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Real Estate Believe it or Not
This home at 442 North Walnut Avenue was among 180 listings available in the Manteca resale market as of Tuesday. - photo by DENNIS WYATT
What a strange long year it’s been.

This past year has seen things happen in real estate that no one thought they’d ever see ranging from McMansions dropping from $750,000 at the market’s peak in 2005 to some selling for $265,000 in mid-2009.

And who would have thought you’d ever see homes selling in Manteca for less than $300,000  - the price fetched by old, two bedroom one bathroom houses back four years ago. If you have the cash, you could buy three that are twice the size and newer than homes that sold on postage stamp sized lots on Rose Lane and Goodale Court a skip and a holler away from the train tracks in Central Manteca just four years ago.

By comparison, that seemed reasonable given the weirdness of the 2009 Manteca housing market.

Bank offers “rewards” program for foreclosures
The Year 2009 was when we learned it pays to go into foreclosure.

Banks – tired of having to clean-up and repair property - started offering “cash for keys”  to people who went into default on loans and stopped making payments. They lived rent free while the bank went through the foreclosure process and then ended up being offered anywhere from $1,500 to $3,000 if they get out by a certain date and left the house clean and in good shape.

One couple that knew how to play the game ended up skipping seven $1,650 mortgage payments prior to and during the foreclosure process and then got another $1,500 through “cash for keys.”

The “cash for keys” was sold as a way to help foreclosure victims with moving expenses. Maybe so, but in the case of the couple what did they do with the $11,550 they saved by not making mortgage payments? And before you say that’s because the mortgage payment jumped, the $1,650 is what they were paying before the mortgage payment adjusted upward to $2,415 a month.

For the record, that may not as seem as obscene as you think it is. There was an instance where someone in Malibu was paid $45,000 in a “cash for keys” exchange.”

It was defended by the bank whose spokesman said owners of a more upscale home had additional money concerns involving moving.

In other words, they’re not about to rent a U-Haul. It just proves the rich – even in foreclosure – are different than you and I.

Congress creates housing walk-a-thon
Then there were the folks who weren’t hurting financially but were just upset that the home they bought was worth less than what they paid for it.

One buyer of a new home  walked away from it 14 months after buying even though they had more than ample income – the family has a six-figure income – simply because a buyer of the same model that was built a year after they paid $45,000 less.

You can thank Congress for not conditioning the temporary exemption from tax liability for borrowers in default with banks that write off money they are owed.

Apologists for the Shirk Your Responsibility Act argued that very few people would take advantage of what they termed a “loophole.” By years’ end people taking advantage of not being hit with a large tax bill when they walked away from their homes that they could still afford was reaching epidemic proportions.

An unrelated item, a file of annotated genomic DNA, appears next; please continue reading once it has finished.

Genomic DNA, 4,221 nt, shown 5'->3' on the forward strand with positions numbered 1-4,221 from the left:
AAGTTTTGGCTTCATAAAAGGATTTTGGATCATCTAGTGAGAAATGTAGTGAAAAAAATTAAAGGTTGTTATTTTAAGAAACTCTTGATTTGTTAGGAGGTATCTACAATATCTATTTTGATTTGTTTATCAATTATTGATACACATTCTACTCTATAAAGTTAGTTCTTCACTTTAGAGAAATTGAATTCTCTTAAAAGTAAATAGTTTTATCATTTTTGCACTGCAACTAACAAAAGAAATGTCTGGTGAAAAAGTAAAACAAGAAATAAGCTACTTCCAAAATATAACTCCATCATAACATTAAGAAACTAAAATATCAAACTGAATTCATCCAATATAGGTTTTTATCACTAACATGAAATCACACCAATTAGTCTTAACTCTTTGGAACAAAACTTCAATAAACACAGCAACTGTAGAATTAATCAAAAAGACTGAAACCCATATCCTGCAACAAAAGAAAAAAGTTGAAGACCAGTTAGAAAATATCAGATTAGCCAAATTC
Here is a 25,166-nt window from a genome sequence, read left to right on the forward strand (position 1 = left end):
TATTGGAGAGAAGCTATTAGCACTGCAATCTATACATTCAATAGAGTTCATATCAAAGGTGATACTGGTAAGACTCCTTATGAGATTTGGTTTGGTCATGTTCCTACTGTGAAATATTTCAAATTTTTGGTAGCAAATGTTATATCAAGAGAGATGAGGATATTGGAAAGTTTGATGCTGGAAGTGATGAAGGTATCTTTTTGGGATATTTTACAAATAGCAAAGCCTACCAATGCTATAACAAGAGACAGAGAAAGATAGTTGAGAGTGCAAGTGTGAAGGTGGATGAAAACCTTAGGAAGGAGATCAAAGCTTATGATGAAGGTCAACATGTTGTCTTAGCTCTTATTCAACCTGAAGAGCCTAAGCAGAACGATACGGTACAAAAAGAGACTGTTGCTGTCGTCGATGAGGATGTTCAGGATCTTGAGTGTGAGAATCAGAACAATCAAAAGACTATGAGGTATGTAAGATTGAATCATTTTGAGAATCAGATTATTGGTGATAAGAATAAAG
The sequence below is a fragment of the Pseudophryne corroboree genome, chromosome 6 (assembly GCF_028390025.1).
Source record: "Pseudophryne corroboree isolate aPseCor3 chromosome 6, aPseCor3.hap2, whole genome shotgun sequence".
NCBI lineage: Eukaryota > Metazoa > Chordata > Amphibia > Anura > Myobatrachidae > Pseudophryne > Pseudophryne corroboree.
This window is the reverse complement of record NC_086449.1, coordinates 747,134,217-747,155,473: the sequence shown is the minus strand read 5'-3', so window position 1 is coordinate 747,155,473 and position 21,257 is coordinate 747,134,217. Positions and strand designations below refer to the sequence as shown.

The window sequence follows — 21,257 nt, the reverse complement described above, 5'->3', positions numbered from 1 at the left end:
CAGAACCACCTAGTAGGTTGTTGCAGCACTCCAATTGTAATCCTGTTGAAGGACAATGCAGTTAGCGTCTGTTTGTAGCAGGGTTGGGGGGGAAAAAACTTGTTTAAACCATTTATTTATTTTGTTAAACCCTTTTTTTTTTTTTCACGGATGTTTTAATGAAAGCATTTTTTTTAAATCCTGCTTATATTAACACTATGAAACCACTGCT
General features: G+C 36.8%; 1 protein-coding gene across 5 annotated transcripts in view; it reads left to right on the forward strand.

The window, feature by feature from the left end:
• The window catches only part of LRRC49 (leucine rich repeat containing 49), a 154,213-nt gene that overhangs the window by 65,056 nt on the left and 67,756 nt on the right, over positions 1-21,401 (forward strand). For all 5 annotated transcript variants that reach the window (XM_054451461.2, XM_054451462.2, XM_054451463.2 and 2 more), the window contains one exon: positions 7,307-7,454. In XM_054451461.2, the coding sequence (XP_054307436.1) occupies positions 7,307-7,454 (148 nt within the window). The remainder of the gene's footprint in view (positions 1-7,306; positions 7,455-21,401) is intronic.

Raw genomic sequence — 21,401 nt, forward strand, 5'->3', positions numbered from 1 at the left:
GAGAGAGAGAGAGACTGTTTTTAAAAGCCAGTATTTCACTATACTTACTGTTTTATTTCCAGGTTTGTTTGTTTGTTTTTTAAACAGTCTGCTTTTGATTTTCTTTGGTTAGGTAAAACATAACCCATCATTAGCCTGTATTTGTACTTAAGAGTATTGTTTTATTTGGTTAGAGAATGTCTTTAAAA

Throwing a pool party before moving out
People angry at the world started getting more creative about the damage they inflicted on homes entering foreclosure as 2009 drew to a close. Gone was the wholesome trashing of the house – pouring liquids on the carpet. Intentionally marking walls, and smashing a couple of holes in the wall or sledge hammering the toilet. Instead they became much more creative such as one family that decided to dump much of their household furniture and belongings into a swimming pool. Yes, the swimming pool was full of water.

George Bailey goes to Washington
Mr. Potter of Bedford Falls fame is probably spinning in his grave given the number of true working class households that bought homes in 2009 thanks to the $8,000 federal tax credit.

The credit is getting credit for a big chunk of Manteca’s 1,211 closed escrows last year.

And if giving a first time homebuyer (in governmentese that’s someone who hasn’t owned a home for at least three years) $8,000 wasn’t enough, some got an extra $10,000 state credit from Sacramento if they bought a new home.

The $8,000 tax credit was extended through April 30 of this year with another $6,500 carrot added for repeat home buyers.

Who would have thought Uncle Sam would ever be that generous or the state could give away millions when they were bleeding red ink?

Foxes guarding the hen house
Remember the good old days when banks actually sold homes for the most money they could get?

In 2009 all-cash buyers were king sometimes snatching homes out from under people with preapproved loans willing to pay $20,000 more.

It’s not as much that the banks have gone crazy. It’s just that appraisers are all over the map these days with many – some believe, any way – intentionally undervaluing property to avoid being too high which would put them out of work.

This sounds kind of strange but another reason why some banks may be skittish knowing that FHA appraisals stick with a house for three months.  They’d rather risk having an appraisal for a conventional loan getting less on the deal than taking a risk with a FHA appraisal that may not end up panning out with the buyer and being stuck with that value.

Actually the more plausible scenarios are being repeated by more than a few frustrated real estate agents. They believe all of the people who processed the paperwork for the liar loans have been hired by banks to handle asset management paperwork for banks.

Such a scenario – if it is the case – is akin to hiring a fox to guard the hen house for a second time.